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A day in the life of Mary Peters

A day in the life of Mary Peters
Steven Downes for the IAAF

It is more than a quarter of a century since Mary Peters won her Olympic gold medal at the 1972 Munich Olympics, yet the British pentathlete remains a popular and recognisable figure in her sport and in her home city of Belfast, venue for this weekend’s IAAF World Cross Country Championships. Ever since her moment of greatest triumph, Peters was a driving force behind athletics, and other sport, as a means of bringing peace, harmony and normality to Northern Ireland, the province that has been so troubled by conflict during the past four decades. So it is hardly surprising, then, that this former British athletics team manager and - until last year - president of the British federation, has also been closely involved in the organisation for the 27th IAAF World Cross Country Championships. "There really isn’t any such thing as a typical day for me - I always seem to be travelling to one place or another. I reckon I’ve probably had more than 30 flights already this year, to attend meetings in England and elsewhere, and we’re not even through March yet. "I used to manage my own fitness centre here in Belfast, until about two years ago. But after 20 years of working in the place, doing 12- and 15-hour days all year round, plus everything else I was doing, working on various boards of charities, the Northern Ireland Sports Council, and with the local tourist board, I decided to sell up.

"It was just after I had taken over as the honorary president of the British Athletic Federation, which was a great honour for me, and saw me travelling even more. But it also enabled me to be involved at another level with the organisation of these world championships.

"The status as president of the National Federation meant that I could approach Dr Primo Nebiolo, the president of the International Amateur Athletic Federation, and ask him if the IAAF could provide extra funding for the staging of these Championships. After all, Northern Ireland is not a huge place - there’s only about 300,000 people living here - and so there are not the sort of large business concerns that we can go to for additional sponsorship outside the main sponsors of the IAAF. So, after all the help we‘ve been getting through the NI Sports Council, the university and from Belfast City Council, we still needed extra help from the IAAF, and Dr Nebiolo was able to give that to us.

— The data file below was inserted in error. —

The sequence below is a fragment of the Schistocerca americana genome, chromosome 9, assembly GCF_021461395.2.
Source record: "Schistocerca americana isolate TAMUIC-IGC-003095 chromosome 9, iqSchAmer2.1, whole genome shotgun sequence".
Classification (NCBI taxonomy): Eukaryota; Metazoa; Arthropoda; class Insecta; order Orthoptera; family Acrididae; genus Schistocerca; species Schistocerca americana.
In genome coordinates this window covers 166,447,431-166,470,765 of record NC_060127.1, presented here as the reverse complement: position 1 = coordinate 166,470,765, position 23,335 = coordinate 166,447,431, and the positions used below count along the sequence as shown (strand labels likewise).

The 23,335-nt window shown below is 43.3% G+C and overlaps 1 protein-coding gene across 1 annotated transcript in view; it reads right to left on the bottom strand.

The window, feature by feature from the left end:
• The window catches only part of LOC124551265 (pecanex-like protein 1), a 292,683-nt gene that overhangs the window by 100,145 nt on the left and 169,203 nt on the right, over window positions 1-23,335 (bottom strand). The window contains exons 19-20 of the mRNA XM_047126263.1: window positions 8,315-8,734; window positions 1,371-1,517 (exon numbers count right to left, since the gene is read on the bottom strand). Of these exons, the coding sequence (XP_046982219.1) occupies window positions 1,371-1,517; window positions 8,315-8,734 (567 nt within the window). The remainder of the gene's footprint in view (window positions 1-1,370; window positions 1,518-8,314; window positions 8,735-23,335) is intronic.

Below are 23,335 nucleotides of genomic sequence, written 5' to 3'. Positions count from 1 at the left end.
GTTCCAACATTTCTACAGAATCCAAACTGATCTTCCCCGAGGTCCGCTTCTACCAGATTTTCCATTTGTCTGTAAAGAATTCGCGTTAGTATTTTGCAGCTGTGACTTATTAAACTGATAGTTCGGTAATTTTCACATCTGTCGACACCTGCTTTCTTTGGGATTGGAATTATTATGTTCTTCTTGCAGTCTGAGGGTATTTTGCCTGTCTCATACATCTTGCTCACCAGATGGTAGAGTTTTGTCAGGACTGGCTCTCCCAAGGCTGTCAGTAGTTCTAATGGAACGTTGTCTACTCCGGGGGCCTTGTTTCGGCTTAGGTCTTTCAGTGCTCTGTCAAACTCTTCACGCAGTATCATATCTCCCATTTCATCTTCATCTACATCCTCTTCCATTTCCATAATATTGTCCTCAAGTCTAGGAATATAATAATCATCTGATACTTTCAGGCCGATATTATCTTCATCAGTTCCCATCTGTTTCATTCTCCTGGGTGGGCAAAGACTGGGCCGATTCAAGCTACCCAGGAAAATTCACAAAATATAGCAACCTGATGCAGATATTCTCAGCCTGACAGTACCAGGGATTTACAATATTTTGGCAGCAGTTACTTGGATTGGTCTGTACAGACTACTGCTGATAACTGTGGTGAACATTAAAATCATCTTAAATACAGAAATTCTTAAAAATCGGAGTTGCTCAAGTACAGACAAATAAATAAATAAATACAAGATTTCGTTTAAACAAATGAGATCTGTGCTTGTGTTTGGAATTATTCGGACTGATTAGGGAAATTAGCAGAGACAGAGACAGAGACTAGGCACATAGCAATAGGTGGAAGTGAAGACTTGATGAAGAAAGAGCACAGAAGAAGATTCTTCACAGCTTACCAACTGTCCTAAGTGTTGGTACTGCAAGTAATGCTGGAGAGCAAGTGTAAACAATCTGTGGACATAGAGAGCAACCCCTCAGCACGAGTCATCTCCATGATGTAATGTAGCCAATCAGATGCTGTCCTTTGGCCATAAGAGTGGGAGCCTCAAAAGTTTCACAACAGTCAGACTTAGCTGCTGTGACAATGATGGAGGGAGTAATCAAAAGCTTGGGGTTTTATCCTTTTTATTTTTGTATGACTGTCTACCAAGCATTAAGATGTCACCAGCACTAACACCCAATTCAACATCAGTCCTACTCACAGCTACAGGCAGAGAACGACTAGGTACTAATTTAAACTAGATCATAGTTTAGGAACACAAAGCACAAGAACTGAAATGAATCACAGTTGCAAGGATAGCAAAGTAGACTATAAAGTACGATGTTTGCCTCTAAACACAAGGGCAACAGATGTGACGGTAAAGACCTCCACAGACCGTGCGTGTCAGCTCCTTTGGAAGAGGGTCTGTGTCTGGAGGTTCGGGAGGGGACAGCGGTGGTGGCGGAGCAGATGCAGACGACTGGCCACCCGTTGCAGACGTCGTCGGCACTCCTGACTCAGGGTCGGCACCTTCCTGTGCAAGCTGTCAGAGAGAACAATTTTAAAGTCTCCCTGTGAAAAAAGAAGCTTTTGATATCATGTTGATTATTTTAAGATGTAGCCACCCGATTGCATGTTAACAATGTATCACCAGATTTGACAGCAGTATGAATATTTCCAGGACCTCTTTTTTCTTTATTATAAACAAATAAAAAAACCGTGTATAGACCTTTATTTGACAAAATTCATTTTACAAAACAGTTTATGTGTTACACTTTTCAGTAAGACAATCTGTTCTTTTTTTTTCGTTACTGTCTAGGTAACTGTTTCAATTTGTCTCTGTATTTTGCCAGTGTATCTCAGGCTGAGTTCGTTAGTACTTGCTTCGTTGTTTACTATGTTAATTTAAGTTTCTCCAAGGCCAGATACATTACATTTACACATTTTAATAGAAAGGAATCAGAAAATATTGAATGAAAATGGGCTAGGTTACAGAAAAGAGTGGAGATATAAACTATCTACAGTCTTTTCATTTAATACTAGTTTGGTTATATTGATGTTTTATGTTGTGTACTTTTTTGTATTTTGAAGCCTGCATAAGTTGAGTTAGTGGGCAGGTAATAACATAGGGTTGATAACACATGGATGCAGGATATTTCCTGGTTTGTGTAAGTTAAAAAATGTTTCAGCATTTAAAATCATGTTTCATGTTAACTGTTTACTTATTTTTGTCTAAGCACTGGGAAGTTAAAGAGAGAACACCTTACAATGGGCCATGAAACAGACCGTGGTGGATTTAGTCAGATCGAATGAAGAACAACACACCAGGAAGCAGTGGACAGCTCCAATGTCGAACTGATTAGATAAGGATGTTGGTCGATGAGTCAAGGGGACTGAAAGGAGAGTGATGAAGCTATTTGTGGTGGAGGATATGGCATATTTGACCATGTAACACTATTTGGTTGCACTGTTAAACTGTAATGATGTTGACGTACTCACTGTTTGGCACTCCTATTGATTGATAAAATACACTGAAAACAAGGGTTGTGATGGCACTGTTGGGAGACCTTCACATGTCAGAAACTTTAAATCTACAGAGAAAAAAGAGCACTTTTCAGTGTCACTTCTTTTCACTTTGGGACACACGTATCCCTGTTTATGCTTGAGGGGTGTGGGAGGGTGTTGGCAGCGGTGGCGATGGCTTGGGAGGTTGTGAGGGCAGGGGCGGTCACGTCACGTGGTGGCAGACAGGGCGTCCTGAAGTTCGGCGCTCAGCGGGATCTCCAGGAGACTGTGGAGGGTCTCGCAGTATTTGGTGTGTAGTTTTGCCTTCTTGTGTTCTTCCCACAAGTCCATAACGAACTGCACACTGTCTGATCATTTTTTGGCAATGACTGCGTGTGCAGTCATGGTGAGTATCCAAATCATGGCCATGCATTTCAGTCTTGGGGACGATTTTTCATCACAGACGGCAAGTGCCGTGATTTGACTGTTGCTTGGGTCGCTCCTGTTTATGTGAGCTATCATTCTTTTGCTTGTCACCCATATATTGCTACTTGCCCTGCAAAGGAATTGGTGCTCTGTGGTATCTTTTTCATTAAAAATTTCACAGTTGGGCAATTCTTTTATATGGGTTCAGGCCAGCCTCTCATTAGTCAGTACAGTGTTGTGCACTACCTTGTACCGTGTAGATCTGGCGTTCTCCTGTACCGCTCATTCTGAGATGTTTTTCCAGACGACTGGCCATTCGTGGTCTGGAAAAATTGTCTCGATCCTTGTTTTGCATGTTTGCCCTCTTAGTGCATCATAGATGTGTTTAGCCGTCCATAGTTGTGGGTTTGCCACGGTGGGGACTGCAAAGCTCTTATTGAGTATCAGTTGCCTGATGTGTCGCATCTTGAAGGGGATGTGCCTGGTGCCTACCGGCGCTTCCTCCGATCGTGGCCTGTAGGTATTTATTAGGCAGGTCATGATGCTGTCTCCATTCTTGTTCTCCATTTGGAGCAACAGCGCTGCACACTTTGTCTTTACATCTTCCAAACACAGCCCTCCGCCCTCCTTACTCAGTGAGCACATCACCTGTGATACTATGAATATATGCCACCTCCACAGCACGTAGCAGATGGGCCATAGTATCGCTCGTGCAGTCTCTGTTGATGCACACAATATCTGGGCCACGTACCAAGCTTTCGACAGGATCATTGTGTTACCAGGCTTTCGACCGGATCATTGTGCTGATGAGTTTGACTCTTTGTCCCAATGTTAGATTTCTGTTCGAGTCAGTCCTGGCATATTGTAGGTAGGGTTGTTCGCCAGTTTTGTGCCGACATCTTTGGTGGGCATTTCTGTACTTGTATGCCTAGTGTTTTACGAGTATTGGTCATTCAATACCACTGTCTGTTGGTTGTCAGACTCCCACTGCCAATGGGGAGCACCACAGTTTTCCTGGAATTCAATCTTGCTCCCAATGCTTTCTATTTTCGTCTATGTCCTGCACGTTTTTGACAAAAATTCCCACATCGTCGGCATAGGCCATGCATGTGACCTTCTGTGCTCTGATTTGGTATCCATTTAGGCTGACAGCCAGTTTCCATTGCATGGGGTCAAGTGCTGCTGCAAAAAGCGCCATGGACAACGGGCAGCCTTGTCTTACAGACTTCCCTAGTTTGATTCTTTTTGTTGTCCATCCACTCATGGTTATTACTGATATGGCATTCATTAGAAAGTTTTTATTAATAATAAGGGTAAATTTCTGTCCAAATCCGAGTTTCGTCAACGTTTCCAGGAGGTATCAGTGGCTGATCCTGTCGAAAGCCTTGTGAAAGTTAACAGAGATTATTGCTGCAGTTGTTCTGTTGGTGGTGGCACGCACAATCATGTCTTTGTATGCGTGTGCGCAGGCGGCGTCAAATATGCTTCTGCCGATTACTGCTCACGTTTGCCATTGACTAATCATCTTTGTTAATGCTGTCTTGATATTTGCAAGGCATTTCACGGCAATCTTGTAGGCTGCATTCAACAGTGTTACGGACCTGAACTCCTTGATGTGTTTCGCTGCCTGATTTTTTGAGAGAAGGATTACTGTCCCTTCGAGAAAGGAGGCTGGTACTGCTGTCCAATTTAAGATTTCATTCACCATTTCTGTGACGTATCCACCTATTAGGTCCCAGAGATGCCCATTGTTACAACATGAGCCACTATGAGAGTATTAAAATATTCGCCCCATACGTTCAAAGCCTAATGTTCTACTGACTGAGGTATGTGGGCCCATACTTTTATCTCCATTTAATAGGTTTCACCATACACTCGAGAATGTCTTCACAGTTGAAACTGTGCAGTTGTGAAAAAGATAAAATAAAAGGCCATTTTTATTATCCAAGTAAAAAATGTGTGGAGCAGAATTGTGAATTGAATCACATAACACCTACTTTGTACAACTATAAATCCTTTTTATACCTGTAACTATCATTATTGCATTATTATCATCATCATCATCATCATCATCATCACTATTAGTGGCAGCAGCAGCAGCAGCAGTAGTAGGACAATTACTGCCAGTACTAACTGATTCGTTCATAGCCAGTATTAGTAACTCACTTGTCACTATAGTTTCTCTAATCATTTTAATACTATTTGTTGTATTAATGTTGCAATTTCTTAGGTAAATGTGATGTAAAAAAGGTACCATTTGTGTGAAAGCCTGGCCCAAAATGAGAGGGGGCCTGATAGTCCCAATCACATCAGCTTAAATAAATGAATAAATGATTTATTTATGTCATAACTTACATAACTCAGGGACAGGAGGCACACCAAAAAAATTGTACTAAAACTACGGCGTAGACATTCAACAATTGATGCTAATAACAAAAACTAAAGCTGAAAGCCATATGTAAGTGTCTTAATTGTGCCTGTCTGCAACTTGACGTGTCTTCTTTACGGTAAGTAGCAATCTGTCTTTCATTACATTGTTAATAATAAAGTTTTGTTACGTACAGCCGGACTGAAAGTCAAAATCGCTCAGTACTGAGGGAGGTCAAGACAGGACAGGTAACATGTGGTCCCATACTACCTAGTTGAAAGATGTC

"Yesterday, I flew back into Belfast in the morning, and I had two meetings to attend in the afternoon, one with the tourist board and one with the organising council for the championships. Everything seems to be going very smoothly, thanks a great deal to an amazing young man working on the event called Noel Munnis.

"Both meetings were discussing this weekend’s event. For people who have never been to Northern Ireland before, they might not appreciate quite how important the World Cross Country Championships are to Belfast. It is the first international sports championships to be staged here since 1961, when the Open Championship in golf was here. So, for the first time in a very long time, the Championships will give the world a chance to see Northern Ireland in a different context from what they have become used to. "It will be a very busy sporting weekend, too, because on Saturday afternoon, Northern Ireland are playing against Germany in a European football qualifying game at Windsor Park, just down the road from Barnett Demesne, where the cross-country is being staged. It’s a nice combination of international sport, and we hope that if the weather’s fine and spring-like, there will be a big crowd to watch the running.

"There’s a real feeling of optimism about the place here at the minute, and having these events here is contributing to that. The university has even changed its term times, encouraging students to go off on their Easter holiday early to free up the accommodation for all the competitors arriving here this week.

"Trying to stage any sort of normal sport here in the past was very difficult, but things have changed a great deal of late. "The last time we staged the Cross Country Championships here was in 1956, when a French runner, Alain Mimoun won the title. My brother, who’s been living in Australia for 40 years, gave me one of the badges he was given when working on the course as a volunteer for those Championships. The course then was at the Balmoral Showground, which is not far from where this year’s event is being staged, and it is where we will be holding the final party for the athletes after the event.

"It’s just giving us all such a buzz. It is important to sport, obviously, but as vice-chairman of the local tourist board, I also know how important the event is to tourism, to let people regard Belfast as a place that they want to come to visit.

"The course is looking gorgeous - we’ve not had much rain at all for more than a month, so it is firm under foot - I know some people were concerned in January that the course might be too wet and boggy, but everything seems to have dried out now, and they’ve been putting the stands up this week. It will be a great couple of days of athletics."